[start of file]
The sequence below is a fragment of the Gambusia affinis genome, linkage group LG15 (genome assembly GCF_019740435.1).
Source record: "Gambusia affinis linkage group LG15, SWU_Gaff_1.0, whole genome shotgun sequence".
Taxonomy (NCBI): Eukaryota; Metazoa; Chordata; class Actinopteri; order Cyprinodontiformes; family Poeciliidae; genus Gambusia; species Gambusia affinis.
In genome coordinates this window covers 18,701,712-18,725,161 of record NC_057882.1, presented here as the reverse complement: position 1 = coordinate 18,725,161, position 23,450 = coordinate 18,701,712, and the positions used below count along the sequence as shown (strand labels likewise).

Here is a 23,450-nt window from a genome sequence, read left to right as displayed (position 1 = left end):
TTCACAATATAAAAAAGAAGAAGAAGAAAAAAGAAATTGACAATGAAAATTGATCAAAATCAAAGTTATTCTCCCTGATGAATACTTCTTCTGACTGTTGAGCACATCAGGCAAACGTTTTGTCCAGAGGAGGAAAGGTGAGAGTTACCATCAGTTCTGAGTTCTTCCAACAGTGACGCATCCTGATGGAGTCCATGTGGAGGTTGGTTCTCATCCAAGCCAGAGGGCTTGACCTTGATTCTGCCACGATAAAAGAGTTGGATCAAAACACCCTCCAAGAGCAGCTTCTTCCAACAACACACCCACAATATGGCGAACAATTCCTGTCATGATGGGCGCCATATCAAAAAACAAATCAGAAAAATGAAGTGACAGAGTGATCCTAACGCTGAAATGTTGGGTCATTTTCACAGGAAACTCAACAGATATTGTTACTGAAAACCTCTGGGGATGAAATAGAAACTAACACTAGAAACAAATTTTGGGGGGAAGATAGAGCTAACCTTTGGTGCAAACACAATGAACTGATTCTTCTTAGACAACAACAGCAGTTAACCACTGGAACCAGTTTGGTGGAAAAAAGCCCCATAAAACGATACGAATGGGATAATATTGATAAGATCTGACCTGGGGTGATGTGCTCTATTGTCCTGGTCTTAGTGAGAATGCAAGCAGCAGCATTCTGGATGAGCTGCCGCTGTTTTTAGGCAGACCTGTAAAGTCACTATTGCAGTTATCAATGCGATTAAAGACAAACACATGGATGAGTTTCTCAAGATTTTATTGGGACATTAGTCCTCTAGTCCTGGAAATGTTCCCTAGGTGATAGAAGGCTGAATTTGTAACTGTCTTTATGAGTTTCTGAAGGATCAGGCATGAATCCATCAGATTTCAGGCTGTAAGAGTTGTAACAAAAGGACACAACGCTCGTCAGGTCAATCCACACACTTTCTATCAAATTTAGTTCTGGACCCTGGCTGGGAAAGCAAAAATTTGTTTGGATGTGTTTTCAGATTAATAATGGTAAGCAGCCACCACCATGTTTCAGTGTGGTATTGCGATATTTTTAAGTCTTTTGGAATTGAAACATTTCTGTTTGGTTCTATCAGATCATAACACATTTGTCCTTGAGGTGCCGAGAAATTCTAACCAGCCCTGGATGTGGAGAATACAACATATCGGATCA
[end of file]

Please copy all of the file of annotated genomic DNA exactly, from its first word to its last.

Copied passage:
The sequence below is a fragment of the Gambusia affinis genome, linkage group LG15 (genome assembly GCF_019740435.1).
Source record: "Gambusia affinis linkage group LG15, SWU_Gaff_1.0, whole genome shotgun sequence".
Taxonomy (NCBI): Eukaryota; Metazoa; Chordata; class Actinopteri; order Cyprinodontiformes; family Poeciliidae; genus Gambusia; species Gambusia affinis.
In genome coordinates this window covers 18,701,712-18,725,161 of record NC_057882.1, presented here as the reverse complement: position 1 = coordinate 18,725,161, position 23,450 = coordinate 18,701,712, and the positions used below count along the sequence as shown (strand labels likewise).

Here is a 23,450-nt window from a genome sequence, read left to right as displayed (position 1 = left end):
TTCACAATATAAAAAAGAAGAAGAAGAAAAAAGAAATTGACAATGAAAATTGATCAAAATCAAAGTTATTCTCCCTGATGAATACTTCTTCTGACTGTTGAGCACATCAGGCAAACGTTTTGTCCAGAGGAGGAAAGGTGAGAGTTACCATCAGTTCTGAGTTCTTCCAACAGTGACGCATCCTGATGGAGTCCATGTGGAGGTTGGTTCTCATCCAAGCCAGAGGGCTTGACCTTGATTCTGCCACGATAAAAGAGTTGGATCAAAACACCCTCCAAGAGCAGCTTCTTCCAACAACACACCCACAATATGGCGAACAATTCCTGTCATGATGGGCGCCATATCAAAAAACAAATCAGAAAAATGAAGTGACAGAGTGATCCTAACGCTGAAATGTTGGGTCATTTTCACAGGAAACTCAACAGATATTGTTACTGAAAACCTCTGGGGATGAAATAGAAACTAACACTAGAAACAAATTTTGGGGGGAAGATAGAGCTAACCTTTGGTGCAAACACAATGAACTGATTCTTCTTAGACAACAACAGCAGTTAACCACTGGAACCAGTTTGGTGGAAAAAAGCCCCATAAAACGATACGAATGGGATAATATTGATAAGATCTGACCTGGGGTGATGTGCTCTATTGTCCTGGTCTTAGTGAGAATGCAAGCAGCAGCATTCTGGATGAGCTGCCGCTGTTTTTAGGCAGACCTGTAAAGTCACTATTGCAGTTATCAATGCGATTAAAGACAAACACATGGATGAGTTTCTCAAGATTTTATTGGGACATTAGTCCTCTAGTCCTGGAAATGTTCCCTAGGTGATAGAAGGCTGAATTTGTAACTGTCTTTATGAGTTTCTGAAGGATCAGGCATGAATCCATCAGATTTCAGGCTGTAAGAGTTGTAACAAAAGGACACAACGCTCGTCAGGTCAATCCACACACTTTCTATCAAATTTAGTTCTGGACCCTGGCTGGGAAAGCAAAAATTTGTTTGGATGTGTTTTCAGATTAATAATGGTAAGCAGCCACCACCATGTTTCAGTGTGGTATTGCGATATTTTTAAGTCTTTTGGAATTGAAACATTTCTGTTTGGTTCTATCAGATCATAACACATTTGTCCTTGAGGTGCCGAGAAATTCTAACCAGCCCTGGATGTGGAGAATACAACATATCGGATCA